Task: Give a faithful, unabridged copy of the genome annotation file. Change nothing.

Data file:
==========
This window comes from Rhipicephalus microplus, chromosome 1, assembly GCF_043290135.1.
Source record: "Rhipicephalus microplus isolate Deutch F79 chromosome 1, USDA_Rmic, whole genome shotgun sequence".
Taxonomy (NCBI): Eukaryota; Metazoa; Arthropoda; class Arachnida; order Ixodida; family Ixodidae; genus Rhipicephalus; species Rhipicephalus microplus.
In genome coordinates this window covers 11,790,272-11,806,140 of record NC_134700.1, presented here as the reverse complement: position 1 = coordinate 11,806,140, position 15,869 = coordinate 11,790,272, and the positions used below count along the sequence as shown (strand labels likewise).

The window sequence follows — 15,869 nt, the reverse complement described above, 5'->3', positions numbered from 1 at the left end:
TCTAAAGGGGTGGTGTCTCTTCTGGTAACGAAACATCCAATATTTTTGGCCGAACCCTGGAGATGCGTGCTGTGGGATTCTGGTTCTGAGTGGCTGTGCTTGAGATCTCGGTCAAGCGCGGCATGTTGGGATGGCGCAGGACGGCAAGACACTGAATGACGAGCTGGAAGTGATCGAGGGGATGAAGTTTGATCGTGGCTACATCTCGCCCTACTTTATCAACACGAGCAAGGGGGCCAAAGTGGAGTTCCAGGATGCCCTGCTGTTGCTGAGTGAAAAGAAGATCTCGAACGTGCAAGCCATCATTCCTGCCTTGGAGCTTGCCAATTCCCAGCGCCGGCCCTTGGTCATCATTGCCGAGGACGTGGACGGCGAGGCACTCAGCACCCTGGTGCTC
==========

This window comes from Rhipicephalus microplus, chromosome 1, assembly GCF_043290135.1.
Source record: "Rhipicephalus microplus isolate Deutch F79 chromosome 1, USDA_Rmic, whole genome shotgun sequence".
Taxonomy (NCBI): Eukaryota; Metazoa; Arthropoda; class Arachnida; order Ixodida; family Ixodidae; genus Rhipicephalus; species Rhipicephalus microplus.
In genome coordinates this window covers 11,790,272-11,806,140 of record NC_134700.1, presented here as the reverse complement: position 1 = coordinate 11,806,140, position 15,869 = coordinate 11,790,272, and the positions used below count along the sequence as shown (strand labels likewise).

The window sequence follows — 15,869 nt, the reverse complement described above, 5'->3', positions numbered from 1 at the left end:
TCTAAAGGGGTGGTGTCTCTTCTGGTAACGAAACATCCAATATTTTTGGCCGAACCCTGGAGATGCGTGCTGTGGGATTCTGGTTCTGAGTGGCTGTGCTTGAGATCTCGGTCAAGCGCGGCATGTTGGGATGGCGCAGGACGGCAAGACACTGAATGACGAGCTGGAAGTGATCGAGGGGATGAAGTTTGATCGTGGCTACATCTCGCCCTACTTTATCAACACGAGCAAGGGGGCCAAAGTGGAGTTCCAGGATGCCCTGCTGTTGCTGAGTGAAAAGAAGATCTCGAACGTGCAAGCCATCATTCCTGCCTTGGAGCTTGCCAATTCCCAGCGCCGGCCCTTGGTCATCATTGCCGAGGACGTGGACGGCGAGGCACTCAGCACCCTGGTGCTC